HEATTECH

Ask anyone who lives in a cold climate and they’ll tell you that the best defense against the winter cold is dressing in layers. Typically, this means setting aside all sense of style and donning multiple bulky clothing items, leaving you feeling a bit like a waddling penguin. Thankfully, the Japanese clothing company UNIQLO has come up with a solution that doesn’t force you to compromise between function and fashion.

HEATTECH is a line of undergarments that is made from a special blend of fabrics. It feels incredibly lightweight to the touch, but uses water vapor from your body to generate heat. The special fabric also traps air inside, creating a thin bubble of warm insulation, all without adding extra bulk. In recent years, UNIQLO has also added HEATTECH lining to popular outerwear items like pants and jackets as well, making it even easier to be stylish and comfortable this winter season.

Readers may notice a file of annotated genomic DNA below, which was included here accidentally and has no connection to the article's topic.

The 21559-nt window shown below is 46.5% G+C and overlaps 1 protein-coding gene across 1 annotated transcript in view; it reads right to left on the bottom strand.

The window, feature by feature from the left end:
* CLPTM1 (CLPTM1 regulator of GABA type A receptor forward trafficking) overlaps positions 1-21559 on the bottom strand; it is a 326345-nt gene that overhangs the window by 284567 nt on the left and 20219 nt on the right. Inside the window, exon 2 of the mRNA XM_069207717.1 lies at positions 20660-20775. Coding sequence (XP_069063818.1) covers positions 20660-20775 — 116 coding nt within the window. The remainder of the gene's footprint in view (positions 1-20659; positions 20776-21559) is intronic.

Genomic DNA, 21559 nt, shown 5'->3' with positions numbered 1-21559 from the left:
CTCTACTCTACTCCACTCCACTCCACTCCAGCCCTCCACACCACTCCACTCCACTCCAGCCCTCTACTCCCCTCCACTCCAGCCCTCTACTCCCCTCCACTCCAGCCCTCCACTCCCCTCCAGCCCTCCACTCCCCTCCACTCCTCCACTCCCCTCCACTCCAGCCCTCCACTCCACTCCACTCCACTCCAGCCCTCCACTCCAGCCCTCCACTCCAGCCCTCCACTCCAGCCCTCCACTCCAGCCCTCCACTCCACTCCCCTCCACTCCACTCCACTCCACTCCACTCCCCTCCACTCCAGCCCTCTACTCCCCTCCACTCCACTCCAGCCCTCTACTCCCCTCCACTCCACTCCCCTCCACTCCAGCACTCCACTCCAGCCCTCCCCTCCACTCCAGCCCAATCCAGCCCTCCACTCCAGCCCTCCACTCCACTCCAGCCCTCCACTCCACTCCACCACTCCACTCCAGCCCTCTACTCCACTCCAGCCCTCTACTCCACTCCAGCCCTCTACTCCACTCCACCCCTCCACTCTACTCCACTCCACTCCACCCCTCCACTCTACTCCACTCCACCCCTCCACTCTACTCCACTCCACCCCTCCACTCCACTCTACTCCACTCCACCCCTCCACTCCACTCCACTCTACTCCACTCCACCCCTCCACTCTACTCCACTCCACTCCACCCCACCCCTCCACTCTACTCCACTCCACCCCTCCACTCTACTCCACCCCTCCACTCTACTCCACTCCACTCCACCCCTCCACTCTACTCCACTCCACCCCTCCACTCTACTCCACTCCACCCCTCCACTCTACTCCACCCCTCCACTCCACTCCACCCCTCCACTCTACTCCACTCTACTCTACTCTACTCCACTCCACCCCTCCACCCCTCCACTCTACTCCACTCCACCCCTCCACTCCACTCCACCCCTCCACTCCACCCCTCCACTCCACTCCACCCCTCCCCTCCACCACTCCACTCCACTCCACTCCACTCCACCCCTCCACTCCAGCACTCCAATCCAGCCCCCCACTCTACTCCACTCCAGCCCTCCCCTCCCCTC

USB Powered Heating

If you use a heated blanket in the winter, you know just how hard it can be to get out of bed in the morning. Luckily, the comforts they provide need not be bound to electrical outlets. Throughout Japan, USB powered heating devices are becoming an increasingly popular choice as temperatures start to tumble.

From blankets, to cushions, to gloves, there is a wide range of portable products that can be powered by your laptop or an external battery you may use to recharge your phone. Simply plug in and enjoy the on-the-go warmth.

Hanten

If a bathrobe is a wearable blanket, one could consider a hanten a wearable comforter. Though not nearly as long, hanten are soft, traditional Japanese winter coats that are padded with thick layers of cotton for warmth.

What truly sets hanten apart from a standard winter jacket is their versatility. The soft fabric exterior makes them a great choice while lounging around the house. At the same time, they are often beautifully decorated and look right at home in the world of modern fashion. In fact, it’s incredibly common to spot locals wearing hanten at street festivals as the weather starts to cool. Between their stylish looks and how warm they will keep you, a hanten just may become as central to your wardrobe as your favorite pair of jeans.